Government crisis is averted
The cracks in the government are growing and the Green Party is considering
leaving the coalition. Following the promises of 500 new teachers and stricter
control over gifts to political parties, the Green Party remains in government.
Voters approve the Lisbon Treaty
A new referendum on the Lisbon Treaty. Prior to the vote, Prime Minister
Cowen has been given binding guarantees that the EU should not affect Ireland's
sovereignty in the issue of abortion, neutrality and tax law. 67 percent of
Irish people now vote yes to the Lisbon Treaty. The turnout is estimated at 58
percent. Most analysts believe that the yes side wins because voters are afraid
of what will happen to the Irish economy if they vote no.
Setback for Fianna Fáil in local and EU elections.
The municipal elections and the elections to the European Parliament will be
a setback for the ruling Fianna Fáil. The Green Party also makes a poor choice,
while doing well for Fine Gael and the Labor Party. The Socialist Party wins for
the first time a mandate in the European Parliament. Sinn Féin loses its only EU
mandate in Ireland (the party gets a mandate in Northern Ireland). Nearly 58 per
cent of Irish people vote in the election.
Domestic shortcomings behind Ireland's banking crisis
According to a report commissioned by Finance Minister Brian Lenihan,
domestic factors have played a greater role than the international financial
crisis in creating the Irish banking crisis. The banks have lent too much money
and for risky projects, which was possible due to deficiencies in the financial
market regulation system.
New tough savings package
The government presents a savings package that includes, among other things,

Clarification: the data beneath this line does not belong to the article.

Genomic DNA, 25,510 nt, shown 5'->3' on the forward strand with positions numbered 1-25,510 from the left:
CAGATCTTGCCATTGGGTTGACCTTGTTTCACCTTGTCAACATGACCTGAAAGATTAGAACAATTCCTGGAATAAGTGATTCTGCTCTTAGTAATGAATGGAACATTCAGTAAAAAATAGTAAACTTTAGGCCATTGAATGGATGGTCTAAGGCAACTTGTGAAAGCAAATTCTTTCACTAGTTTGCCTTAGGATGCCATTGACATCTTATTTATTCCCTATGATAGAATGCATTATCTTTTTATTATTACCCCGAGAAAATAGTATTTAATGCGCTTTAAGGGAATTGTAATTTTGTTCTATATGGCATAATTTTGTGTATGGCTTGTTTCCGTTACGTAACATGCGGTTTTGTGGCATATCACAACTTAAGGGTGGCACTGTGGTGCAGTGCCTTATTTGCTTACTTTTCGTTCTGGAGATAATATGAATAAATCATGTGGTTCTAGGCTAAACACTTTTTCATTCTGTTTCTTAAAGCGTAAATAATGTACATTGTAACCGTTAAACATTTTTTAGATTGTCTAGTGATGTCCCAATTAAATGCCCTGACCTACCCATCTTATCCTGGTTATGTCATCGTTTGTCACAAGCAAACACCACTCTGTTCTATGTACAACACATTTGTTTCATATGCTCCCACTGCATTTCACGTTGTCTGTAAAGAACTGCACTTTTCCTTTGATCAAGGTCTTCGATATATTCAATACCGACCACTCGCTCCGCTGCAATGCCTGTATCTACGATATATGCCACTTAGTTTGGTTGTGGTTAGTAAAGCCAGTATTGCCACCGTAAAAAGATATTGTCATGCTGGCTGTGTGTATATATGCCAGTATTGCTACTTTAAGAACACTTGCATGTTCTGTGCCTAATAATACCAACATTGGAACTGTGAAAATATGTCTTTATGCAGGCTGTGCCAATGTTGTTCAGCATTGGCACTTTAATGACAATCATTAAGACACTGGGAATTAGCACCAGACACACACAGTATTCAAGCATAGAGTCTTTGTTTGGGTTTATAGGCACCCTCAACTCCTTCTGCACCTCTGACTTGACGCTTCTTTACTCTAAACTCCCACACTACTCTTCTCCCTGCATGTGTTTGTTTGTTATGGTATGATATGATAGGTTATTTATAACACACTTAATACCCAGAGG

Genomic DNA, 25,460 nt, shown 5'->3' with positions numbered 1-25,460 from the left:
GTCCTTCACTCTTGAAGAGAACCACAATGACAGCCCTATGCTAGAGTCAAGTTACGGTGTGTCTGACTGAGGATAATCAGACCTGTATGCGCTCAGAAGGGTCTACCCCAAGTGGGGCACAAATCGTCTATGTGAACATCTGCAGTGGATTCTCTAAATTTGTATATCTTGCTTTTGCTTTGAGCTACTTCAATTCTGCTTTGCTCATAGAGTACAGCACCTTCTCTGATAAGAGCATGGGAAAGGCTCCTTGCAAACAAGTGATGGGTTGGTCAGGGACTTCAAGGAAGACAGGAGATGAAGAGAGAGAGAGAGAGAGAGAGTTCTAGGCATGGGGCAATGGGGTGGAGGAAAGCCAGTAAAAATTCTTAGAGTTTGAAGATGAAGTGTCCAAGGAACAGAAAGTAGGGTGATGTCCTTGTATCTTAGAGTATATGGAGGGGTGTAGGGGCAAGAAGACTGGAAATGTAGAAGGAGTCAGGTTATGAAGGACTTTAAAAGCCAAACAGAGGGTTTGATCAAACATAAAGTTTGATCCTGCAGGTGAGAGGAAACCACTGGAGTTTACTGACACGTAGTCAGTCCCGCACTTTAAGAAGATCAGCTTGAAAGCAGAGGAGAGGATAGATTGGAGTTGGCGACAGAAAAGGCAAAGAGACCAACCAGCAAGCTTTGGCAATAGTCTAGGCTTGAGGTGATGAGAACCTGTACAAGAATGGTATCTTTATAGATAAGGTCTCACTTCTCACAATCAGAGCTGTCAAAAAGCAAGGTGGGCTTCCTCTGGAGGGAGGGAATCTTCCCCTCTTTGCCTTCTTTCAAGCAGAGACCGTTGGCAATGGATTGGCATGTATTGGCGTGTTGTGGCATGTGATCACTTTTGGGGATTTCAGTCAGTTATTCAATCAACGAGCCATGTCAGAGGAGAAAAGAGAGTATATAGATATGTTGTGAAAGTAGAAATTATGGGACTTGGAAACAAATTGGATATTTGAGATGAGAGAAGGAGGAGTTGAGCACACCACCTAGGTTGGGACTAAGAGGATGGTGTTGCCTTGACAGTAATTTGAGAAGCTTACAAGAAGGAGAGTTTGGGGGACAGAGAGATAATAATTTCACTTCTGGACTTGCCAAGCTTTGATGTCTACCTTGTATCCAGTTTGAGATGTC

an increase in income tax. High-income earners (who earn more than € 75,000 a
year) must pay 4 to 6 percent more in tax. For the rest, 2 percent applies,
while Irish people with minimum incomes pay 7 euros a week. Unemployed persons
under the age of 20 must have their allowance halved and the special payment
that people on social benefits usually receive for Christmas will be abolished.
Assistance is also reduced. It is also decided that a new authority, the
National Asset Management Agency (Nama), will be created to enable the state to
take over bad property loans from the Irish banks.
Protests against cuts
100,000 Irish people are demonstrating in Dublin against the cuts in the
public sector. A new pension charge is approved shortly thereafter by both
parliament's chambers. All opposition parties vote no to the fee.
Bank is nationalized after disclosures about fraud
The government is nationalizing parts of the scandal-stricken Anglo Irish
Bank, after it was revealed, among other things, that the bank's chairman
concealed to the auditors that he himself had borrowed over € 80 million. It is
also clear that ten of Anglo Irish Bank's largest borrowers account for over
half of the loans.